Hope for your financial life and beyond

Every Job Teaches a Lesson

Lifeguard Tower“In all labor there is profit, but idle chatter leads only to poverty.” – King Solomon, Proverbs 14:23

All labor brings a profit, as it should. We use that profit to provide the basic necessities for living, to purchase items we want and to create more profit by investing in the marketplace.  The desire to take care of ourselves and build wealth is a huge reason we work each day.

However, the term “profit” can convey more than just financial gain. We also use that term to describe how something is beneficial or will give us an advantage in some way. For example, it would not be profitable for me to drive in the wrong direction on the freeway. It would be deadly!

So in relation to work, personal profit could mean more than just money. Through work we can also learn about ourselves. We learn about relationships. We learn about influence, perseverance, and sacrifice. We learn, in many ways, simply how the world operates.

I’ve had eight jobs in my life and each one taught me a different, valuable lesson. So here are the life lessons I’ve learned from work, from my first job to my present one.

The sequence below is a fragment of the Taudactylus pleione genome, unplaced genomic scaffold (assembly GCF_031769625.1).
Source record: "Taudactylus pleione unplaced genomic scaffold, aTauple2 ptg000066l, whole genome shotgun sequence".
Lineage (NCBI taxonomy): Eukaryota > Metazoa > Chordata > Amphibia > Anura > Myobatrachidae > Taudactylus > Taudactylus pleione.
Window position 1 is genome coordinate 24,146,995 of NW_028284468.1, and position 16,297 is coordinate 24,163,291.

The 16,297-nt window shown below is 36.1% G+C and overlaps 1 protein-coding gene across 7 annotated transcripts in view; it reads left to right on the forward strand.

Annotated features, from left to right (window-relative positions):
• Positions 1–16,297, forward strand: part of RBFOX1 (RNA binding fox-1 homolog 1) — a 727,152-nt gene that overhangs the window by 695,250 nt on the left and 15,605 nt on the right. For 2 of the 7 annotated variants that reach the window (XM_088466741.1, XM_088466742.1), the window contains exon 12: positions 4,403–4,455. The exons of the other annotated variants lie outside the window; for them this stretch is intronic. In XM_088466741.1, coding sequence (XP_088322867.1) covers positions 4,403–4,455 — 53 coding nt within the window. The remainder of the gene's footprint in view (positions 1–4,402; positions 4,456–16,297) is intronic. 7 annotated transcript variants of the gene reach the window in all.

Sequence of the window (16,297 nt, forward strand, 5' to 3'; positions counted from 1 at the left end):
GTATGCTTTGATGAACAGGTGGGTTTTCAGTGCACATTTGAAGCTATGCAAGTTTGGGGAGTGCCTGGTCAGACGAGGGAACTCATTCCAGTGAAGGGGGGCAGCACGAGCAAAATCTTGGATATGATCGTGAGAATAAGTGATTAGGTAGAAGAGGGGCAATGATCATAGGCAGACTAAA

Job #1 – Weekly paper route

There is a lot of behind the scenes work the consumer never sees. That paper doesn’t magically show up on the doorstep each morning without being written, printed, picked up by the delivery boy, folded, bagged, double-bagged in case of rain, and lugged in a shoulder bag (or in my case a wagon) from house to house.

Job #2 – Daily paper route

When I started my daily paper route I realized the more you work the more you get paid. (I also found out that collecting money from subscribers was a hassle, especially when they think the bill is wrong.)

Job #3 – Concession stand worker at community swimming pool